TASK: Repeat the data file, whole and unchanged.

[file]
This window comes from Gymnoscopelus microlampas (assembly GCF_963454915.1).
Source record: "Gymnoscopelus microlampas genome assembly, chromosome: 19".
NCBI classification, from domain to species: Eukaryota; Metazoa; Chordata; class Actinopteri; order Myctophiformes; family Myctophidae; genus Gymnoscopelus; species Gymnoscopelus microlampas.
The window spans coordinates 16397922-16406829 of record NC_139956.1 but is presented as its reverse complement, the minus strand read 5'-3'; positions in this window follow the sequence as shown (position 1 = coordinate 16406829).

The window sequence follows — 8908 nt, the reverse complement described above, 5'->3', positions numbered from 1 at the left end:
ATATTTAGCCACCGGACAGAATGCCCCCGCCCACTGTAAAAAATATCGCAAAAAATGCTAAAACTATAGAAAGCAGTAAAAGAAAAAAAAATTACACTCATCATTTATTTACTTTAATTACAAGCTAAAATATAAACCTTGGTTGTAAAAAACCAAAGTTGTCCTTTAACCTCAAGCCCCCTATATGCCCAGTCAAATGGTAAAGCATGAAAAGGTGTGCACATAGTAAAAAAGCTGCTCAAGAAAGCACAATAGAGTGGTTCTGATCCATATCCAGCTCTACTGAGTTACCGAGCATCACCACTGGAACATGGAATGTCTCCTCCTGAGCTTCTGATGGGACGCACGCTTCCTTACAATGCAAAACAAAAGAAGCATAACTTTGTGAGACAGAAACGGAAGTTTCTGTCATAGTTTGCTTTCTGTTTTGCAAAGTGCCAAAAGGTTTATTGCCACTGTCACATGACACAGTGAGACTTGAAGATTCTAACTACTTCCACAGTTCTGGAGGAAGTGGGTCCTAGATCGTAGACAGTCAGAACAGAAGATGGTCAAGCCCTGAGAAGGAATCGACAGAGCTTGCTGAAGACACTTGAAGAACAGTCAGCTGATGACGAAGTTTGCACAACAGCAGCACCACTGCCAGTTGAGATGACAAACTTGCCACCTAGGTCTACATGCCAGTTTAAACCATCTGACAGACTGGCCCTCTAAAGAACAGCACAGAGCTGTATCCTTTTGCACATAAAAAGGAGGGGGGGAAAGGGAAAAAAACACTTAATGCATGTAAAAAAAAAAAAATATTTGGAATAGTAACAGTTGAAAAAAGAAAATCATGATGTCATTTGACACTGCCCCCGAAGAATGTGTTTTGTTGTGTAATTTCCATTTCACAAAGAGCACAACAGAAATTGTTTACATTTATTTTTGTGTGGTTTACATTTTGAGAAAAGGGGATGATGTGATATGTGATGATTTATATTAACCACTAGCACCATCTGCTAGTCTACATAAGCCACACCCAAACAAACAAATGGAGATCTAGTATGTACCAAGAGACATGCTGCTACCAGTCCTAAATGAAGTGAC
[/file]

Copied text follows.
This window comes from Gymnoscopelus microlampas (assembly GCF_963454915.1).
Source record: "Gymnoscopelus microlampas genome assembly, chromosome: 19".
NCBI classification, from domain to species: Eukaryota; Metazoa; Chordata; class Actinopteri; order Myctophiformes; family Myctophidae; genus Gymnoscopelus; species Gymnoscopelus microlampas.
The window spans coordinates 16397922-16406829 of record NC_139956.1 but is presented as its reverse complement, the minus strand read 5'-3'; positions in this window follow the sequence as shown (position 1 = coordinate 16406829).

The window sequence follows — 8908 nt, the reverse complement described above, 5'->3', positions numbered from 1 at the left end:
ATATTTAGCCACCGGACAGAATGCCCCCGCCCACTGTAAAAAATATCGCAAAAAATGCTAAAACTATAGAAAGCAGTAAAAGAAAAAAAAATTACACTCATCATTTATTTACTTTAATTACAAGCTAAAATATAAACCTTGGTTGTAAAAAACCAAAGTTGTCCTTTAACCTCAAGCCCCCTATATGCCCAGTCAAATGGTAAAGCATGAAAAGGTGTGCACATAGTAAAAAAGCTGCTCAAGAAAGCACAATAGAGTGGTTCTGATCCATATCCAGCTCTACTGAGTTACCGAGCATCACCACTGGAACATGGAATGTCTCCTCCTGAGCTTCTGATGGGACGCACGCTTCCTTACAATGCAAAACAAAAGAAGCATAACTTTGTGAGACAGAAACGGAAGTTTCTGTCATAGTTTGCTTTCTGTTTTGCAAAGTGCCAAAAGGTTTATTGCCACTGTCACATGACACAGTGAGACTTGAAGATTCTAACTACTTCCACAGTTCTGGAGGAAGTGGGTCCTAGATCGTAGACAGTCAGAACAGAAGATGGTCAAGCCCTGAGAAGGAATCGACAGAGCTTGCTGAAGACACTTGAAGAACAGTCAGCTGATGACGAAGTTTGCACAACAGCAGCACCACTGCCAGTTGAGATGACAAACTTGCCACCTAGGTCTACATGCCAGTTTAAACCATCTGACAGACTGGCCCTCTAAAGAACAGCACAGAGCTGTATCCTTTTGCACATAAAAAGGAGGGGGGGAAAGGGAAAAAAACACTTAATGCATGTAAAAAAAAAAAAATATTTGGAATAGTAACAGTTGAAAAAAGAAAATCATGATGTCATTTGACACTGCCCCCGAAGAATGTGTTTTGTTGTGTAATTTCCATTTCACAAAGAGCACAACAGAAATTGTTTACATTTATTTTTGTGTGGTTTACATTTTGAGAAAAGGGGATGATGTGATATGTGATGATTTATATTAACCACTAGCACCATCTGCTAGTCTACATAAGCCACACCCAAACAAACAAATGGAGATCTAGTATGTACCAAGAGACATGCTGCTACCAGTCCTAAATGAAGTGAC